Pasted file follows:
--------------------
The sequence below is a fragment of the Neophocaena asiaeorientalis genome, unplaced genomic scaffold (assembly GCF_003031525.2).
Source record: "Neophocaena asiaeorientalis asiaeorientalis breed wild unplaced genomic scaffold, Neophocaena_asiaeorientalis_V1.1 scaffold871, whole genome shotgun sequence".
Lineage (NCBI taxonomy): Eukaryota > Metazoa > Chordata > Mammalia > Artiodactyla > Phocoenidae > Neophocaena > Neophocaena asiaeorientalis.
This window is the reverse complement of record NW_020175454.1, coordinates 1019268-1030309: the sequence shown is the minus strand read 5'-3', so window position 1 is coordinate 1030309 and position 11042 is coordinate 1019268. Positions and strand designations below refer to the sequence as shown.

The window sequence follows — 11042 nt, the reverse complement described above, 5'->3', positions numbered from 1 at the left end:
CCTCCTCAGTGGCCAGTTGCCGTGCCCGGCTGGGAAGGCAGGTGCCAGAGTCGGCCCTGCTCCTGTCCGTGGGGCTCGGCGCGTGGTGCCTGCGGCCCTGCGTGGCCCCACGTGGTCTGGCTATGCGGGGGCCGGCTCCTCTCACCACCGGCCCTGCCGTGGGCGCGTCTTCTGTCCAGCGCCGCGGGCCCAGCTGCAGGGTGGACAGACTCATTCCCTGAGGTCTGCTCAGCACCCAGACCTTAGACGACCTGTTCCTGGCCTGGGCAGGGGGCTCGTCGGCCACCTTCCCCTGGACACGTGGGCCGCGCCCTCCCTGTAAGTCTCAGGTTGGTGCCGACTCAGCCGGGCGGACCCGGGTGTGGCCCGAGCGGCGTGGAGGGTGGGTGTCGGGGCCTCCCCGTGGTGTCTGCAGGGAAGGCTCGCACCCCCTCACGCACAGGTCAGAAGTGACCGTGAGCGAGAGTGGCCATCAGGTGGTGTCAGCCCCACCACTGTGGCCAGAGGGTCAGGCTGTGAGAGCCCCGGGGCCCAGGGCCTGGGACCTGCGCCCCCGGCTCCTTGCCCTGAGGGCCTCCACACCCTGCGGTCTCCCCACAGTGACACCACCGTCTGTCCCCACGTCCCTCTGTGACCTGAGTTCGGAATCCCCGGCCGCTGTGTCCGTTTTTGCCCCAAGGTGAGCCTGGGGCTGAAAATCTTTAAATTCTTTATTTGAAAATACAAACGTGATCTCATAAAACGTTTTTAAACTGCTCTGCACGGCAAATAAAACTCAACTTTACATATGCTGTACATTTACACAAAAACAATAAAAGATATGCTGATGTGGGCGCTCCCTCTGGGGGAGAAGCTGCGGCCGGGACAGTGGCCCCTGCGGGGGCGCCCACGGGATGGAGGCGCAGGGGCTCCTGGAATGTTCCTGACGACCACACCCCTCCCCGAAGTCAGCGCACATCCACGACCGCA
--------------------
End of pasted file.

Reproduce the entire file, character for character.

The sequence below is a fragment of the Neophocaena asiaeorientalis genome, unplaced genomic scaffold (assembly GCF_003031525.2).
Source record: "Neophocaena asiaeorientalis asiaeorientalis breed wild unplaced genomic scaffold, Neophocaena_asiaeorientalis_V1.1 scaffold871, whole genome shotgun sequence".
Lineage (NCBI taxonomy): Eukaryota > Metazoa > Chordata > Mammalia > Artiodactyla > Phocoenidae > Neophocaena > Neophocaena asiaeorientalis.
This window is the reverse complement of record NW_020175454.1, coordinates 1019268-1030309: the sequence shown is the minus strand read 5'-3', so window position 1 is coordinate 1030309 and position 11042 is coordinate 1019268. Positions and strand designations below refer to the sequence as shown.

The window sequence follows — 11042 nt, the reverse complement described above, 5'->3', positions numbered from 1 at the left end:
CCTCCTCAGTGGCCAGTTGCCGTGCCCGGCTGGGAAGGCAGGTGCCAGAGTCGGCCCTGCTCCTGTCCGTGGGGCTCGGCGCGTGGTGCCTGCGGCCCTGCGTGGCCCCACGTGGTCTGGCTATGCGGGGGCCGGCTCCTCTCACCACCGGCCCTGCCGTGGGCGCGTCTTCTGTCCAGCGCCGCGGGCCCAGCTGCAGGGTGGACAGACTCATTCCCTGAGGTCTGCTCAGCACCCAGACCTTAGACGACCTGTTCCTGGCCTGGGCAGGGGGCTCGTCGGCCACCTTCCCCTGGACACGTGGGCCGCGCCCTCCCTGTAAGTCTCAGGTTGGTGCCGACTCAGCCGGGCGGACCCGGGTGTGGCCCGAGCGGCGTGGAGGGTGGGTGTCGGGGCCTCCCCGTGGTGTCTGCAGGGAAGGCTCGCACCCCCTCACGCACAGGTCAGAAGTGACCGTGAGCGAGAGTGGCCATCAGGTGGTGTCAGCCCCACCACTGTGGCCAGAGGGTCAGGCTGTGAGAGCCCCGGGGCCCAGGGCCTGGGACCTGCGCCCCCGGCTCCTTGCCCTGAGGGCCTCCACACCCTGCGGTCTCCCCACAGTGACACCACCGTCTGTCCCCACGTCCCTCTGTGACCTGAGTTCGGAATCCCCGGCCGCTGTGTCCGTTTTTGCCCCAAGGTGAGCCTGGGGCTGAAAATCTTTAAATTCTTTATTTGAAAATACAAACGTGATCTCATAAAACGTTTTTAAACTGCTCTGCACGGCAAATAAAACTCAACTTTACATATGCTGTACATTTACACAAAAACAATAAAAGATATGCTGATGTGGGCGCTCCCTCTGGGGGAGAAGCTGCGGCCGGGACAGTGGCCCCTGCGGGGGCGCCCACGGGATGGAGGCGCAGGGGCTCCTGGAATGTTCCTGACGACCACACCCCTCCCCGAAGTCAGCGCACATCCACGACCGCA